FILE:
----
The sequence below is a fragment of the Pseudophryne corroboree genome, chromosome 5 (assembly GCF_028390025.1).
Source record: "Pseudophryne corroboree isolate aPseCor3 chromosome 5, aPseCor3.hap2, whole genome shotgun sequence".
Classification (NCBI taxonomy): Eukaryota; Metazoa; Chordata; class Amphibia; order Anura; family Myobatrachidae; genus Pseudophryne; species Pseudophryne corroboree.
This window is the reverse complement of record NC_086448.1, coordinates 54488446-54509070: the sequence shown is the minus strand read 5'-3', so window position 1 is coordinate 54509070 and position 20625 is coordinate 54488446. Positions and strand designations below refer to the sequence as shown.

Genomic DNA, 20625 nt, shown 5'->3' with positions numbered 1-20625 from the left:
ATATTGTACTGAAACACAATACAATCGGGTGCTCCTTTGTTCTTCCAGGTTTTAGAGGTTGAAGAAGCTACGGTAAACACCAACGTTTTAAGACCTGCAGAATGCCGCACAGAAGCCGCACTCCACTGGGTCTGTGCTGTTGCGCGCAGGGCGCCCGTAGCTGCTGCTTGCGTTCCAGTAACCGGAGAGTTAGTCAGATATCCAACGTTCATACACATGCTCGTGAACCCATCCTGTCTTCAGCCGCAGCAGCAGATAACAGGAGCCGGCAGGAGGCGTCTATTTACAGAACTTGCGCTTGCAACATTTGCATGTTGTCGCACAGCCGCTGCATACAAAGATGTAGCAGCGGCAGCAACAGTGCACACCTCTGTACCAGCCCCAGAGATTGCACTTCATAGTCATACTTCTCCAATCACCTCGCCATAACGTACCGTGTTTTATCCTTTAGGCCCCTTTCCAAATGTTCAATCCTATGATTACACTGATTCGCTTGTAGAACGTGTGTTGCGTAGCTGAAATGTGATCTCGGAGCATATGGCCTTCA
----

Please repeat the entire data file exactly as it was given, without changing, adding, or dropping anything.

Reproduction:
The sequence below is a fragment of the Pseudophryne corroboree genome, chromosome 5 (assembly GCF_028390025.1).
Source record: "Pseudophryne corroboree isolate aPseCor3 chromosome 5, aPseCor3.hap2, whole genome shotgun sequence".
Classification (NCBI taxonomy): Eukaryota; Metazoa; Chordata; class Amphibia; order Anura; family Myobatrachidae; genus Pseudophryne; species Pseudophryne corroboree.
This window is the reverse complement of record NC_086448.1, coordinates 54488446-54509070: the sequence shown is the minus strand read 5'-3', so window position 1 is coordinate 54509070 and position 20625 is coordinate 54488446. Positions and strand designations below refer to the sequence as shown.

Genomic DNA, 20625 nt, shown 5'->3' with positions numbered 1-20625 from the left:
ATATTGTACTGAAACACAATACAATCGGGTGCTCCTTTGTTCTTCCAGGTTTTAGAGGTTGAAGAAGCTACGGTAAACACCAACGTTTTAAGACCTGCAGAATGCCGCACAGAAGCCGCACTCCACTGGGTCTGTGCTGTTGCGCGCAGGGCGCCCGTAGCTGCTGCTTGCGTTCCAGTAACCGGAGAGTTAGTCAGATATCCAACGTTCATACACATGCTCGTGAACCCATCCTGTCTTCAGCCGCAGCAGCAGATAACAGGAGCCGGCAGGAGGCGTCTATTTACAGAACTTGCGCTTGCAACATTTGCATGTTGTCGCACAGCCGCTGCATACAAAGATGTAGCAGCGGCAGCAACAGTGCACACCTCTGTACCAGCCCCAGAGATTGCACTTCATAGTCATACTTCTCCAATCACCTCGCCATAACGTACCGTGTTTTATCCTTTAGGCCCCTTTCCAAATGTTCAATCCTATGATTACACTGATTCGCTTGTAGAACGTGTGTTGCGTAGCTGAAATGTGATCTCGGAGCATATGGCCTTCA